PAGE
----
Interview with Brigadier General David E. Greer, who is the current Executive Director of the American Foundation for Relief and Reconciliation in the Middle East.
Alice: How did you and your wife Susan meet?
General Greer: We meet at a work conference, and got married in Baghdad in a security compound in 2009, while we were working for the US State Department there.
Alice: What are some of your hobbies?
General Greer: I enjoy gardening, golf, and reading —mostly history. Right now I am currently reading about the American Revolution.
Alice: What is one of the proudest moments of your life?
General Greer: One of the proudest moments of my life was when my daughter was born.
Alice: What can you tell me about your military service?
General Greer: I was commissioned from the ROTC at the University of Tennessee, Knoxville as a Second Lieutenant in the Field Artillery. After active duty with the 2nd Armored Division at Ft. Hood, Texas, I transitioned to the United States Army Reserve, then to the Tennessee Army National Guard. I served in various command and staff positions within the 30th Separate Armored Brigade, the 196th Field Artillery Brigade, and State Headquarters. I served as the Deputy Commanding General at the U.S. Army Field Artillery School in Fort Sill, OK, and culminated my career as the Land Component Commander of the TN Army National Guard. I served as past President of the National Guard Association of Tennessee. I most enjoyed leading and training soldiers. I retired in 2008 and went to work in Baghdad for the US State Department with the Baghdad Provincial Reconstruction Team.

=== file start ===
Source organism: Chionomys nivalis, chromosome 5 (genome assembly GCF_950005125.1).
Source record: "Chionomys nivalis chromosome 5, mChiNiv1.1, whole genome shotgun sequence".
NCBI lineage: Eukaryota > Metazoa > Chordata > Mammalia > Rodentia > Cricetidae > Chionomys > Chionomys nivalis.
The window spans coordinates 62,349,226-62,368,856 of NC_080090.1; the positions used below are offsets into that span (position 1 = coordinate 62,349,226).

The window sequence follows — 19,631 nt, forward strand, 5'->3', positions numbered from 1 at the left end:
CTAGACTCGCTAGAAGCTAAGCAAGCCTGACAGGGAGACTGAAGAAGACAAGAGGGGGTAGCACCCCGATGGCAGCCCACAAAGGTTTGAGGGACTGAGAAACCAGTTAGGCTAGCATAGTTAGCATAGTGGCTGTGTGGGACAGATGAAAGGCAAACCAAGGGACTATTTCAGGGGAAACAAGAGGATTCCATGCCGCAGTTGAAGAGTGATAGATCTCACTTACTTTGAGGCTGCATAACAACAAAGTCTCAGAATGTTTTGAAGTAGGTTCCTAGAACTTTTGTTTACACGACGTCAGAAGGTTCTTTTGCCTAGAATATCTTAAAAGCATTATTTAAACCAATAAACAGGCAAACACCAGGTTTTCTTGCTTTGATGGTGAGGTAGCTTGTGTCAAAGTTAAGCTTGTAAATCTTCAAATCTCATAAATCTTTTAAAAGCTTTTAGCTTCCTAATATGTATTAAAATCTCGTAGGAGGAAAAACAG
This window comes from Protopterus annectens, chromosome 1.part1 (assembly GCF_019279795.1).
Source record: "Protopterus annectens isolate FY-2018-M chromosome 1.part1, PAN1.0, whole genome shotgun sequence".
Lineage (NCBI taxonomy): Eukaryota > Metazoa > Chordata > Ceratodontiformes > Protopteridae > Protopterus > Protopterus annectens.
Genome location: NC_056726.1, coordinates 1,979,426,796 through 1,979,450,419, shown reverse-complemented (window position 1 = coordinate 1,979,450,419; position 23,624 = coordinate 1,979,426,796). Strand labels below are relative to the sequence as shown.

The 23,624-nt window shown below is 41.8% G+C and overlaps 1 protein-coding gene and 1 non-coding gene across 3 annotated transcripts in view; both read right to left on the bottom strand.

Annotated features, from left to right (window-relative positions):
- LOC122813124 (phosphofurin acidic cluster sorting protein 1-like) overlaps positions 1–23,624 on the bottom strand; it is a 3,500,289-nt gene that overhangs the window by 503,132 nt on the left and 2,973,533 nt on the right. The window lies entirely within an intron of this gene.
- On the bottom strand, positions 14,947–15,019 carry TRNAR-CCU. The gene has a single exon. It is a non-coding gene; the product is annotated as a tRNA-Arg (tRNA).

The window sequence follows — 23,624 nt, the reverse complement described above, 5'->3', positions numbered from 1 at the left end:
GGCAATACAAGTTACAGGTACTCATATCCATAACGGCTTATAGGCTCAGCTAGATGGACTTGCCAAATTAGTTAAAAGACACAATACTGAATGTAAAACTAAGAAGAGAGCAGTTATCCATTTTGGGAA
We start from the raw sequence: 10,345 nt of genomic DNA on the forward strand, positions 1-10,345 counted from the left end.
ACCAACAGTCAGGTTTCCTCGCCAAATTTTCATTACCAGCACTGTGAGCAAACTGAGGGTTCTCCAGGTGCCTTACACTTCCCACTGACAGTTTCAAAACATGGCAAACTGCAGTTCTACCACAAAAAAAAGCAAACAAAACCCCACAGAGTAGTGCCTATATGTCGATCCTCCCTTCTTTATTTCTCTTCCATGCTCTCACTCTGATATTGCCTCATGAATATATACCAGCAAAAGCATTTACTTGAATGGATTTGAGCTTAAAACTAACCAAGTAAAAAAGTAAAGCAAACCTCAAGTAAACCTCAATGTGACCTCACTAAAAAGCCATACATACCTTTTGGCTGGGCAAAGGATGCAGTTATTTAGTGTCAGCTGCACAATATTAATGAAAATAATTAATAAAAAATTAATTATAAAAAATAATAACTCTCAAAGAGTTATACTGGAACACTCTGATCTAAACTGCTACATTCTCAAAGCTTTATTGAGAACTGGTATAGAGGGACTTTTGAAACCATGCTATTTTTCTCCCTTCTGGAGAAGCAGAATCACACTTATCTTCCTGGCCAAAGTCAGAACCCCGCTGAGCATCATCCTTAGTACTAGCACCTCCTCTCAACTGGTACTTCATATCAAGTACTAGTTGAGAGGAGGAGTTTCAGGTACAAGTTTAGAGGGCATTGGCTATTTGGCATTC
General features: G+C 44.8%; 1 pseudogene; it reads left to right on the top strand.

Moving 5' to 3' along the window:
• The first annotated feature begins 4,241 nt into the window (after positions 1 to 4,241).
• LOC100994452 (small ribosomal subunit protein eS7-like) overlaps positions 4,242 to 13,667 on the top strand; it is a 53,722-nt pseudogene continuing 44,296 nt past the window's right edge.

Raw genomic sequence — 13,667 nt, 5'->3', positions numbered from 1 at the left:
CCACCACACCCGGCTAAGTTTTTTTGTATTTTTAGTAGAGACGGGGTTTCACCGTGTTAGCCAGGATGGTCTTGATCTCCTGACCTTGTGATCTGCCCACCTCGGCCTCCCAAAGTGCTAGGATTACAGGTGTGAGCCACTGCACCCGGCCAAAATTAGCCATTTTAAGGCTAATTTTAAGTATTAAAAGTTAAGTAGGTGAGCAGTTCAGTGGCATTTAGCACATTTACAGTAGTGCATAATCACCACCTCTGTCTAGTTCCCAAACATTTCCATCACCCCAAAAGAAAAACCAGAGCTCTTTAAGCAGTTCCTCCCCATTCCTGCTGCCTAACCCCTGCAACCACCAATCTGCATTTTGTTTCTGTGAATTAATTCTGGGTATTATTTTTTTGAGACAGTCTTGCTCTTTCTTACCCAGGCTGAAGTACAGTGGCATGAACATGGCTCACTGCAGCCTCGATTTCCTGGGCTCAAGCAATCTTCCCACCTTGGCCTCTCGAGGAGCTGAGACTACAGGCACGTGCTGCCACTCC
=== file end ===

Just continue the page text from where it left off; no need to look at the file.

Alice: How did you come to be involved with American FRRME?
General Greer: While in Baghdad, I became friends with Canon Andrew White, vicar of St George’s Anglican Church, Baghdad. He was involved with FRRME in the United Kingdom and I became interested in the foundation’s work. In 2011, Susan and I moved back to Maine and retired with not much to do. I contacted a member of the Board of Trustees of American FRRME to find out how I could help. At that time the Foundation’s Executive Director was working out of the country and was unable to be as involved as they would have liked. After some discussion, I was asked to become Executive Director and took this position on January 1st, 2012.
Alice: What is or has been the most rewarding part of your work with American FRRME?
General Greer: One of the most rewarding parts of my work was the opening of the Olive Tree Center in Madaba, Jordan, in 2019. This center provides trauma counseling, English lessons, and help with immigration paperwork in a neutral setting, so everyone feels welcome.
Alice: What do you hope to achieve before you pass the torch to another Executive Director?
General Greer: I would like to see American FRRME in a stronger financial standing and establish more long-term commitments from donors before I pass the torch to someone else. And I would also like to expand the number of Olive Tree Centers to provide more of these services to more people.
Alice: What does American FRRME hope to achieve over the next five years?
General Greer: The current five-year plan of American FRRME is to continue expanding the Olive Tree Center concept to other cities in Jordan, increasing the outreach of the Nineveh SEED (Sustainable Enterprise Economic Development), and keep working with St. George’s Church in Baghdad. And also to hopefully expand our efforts to help more people outside of Jordan.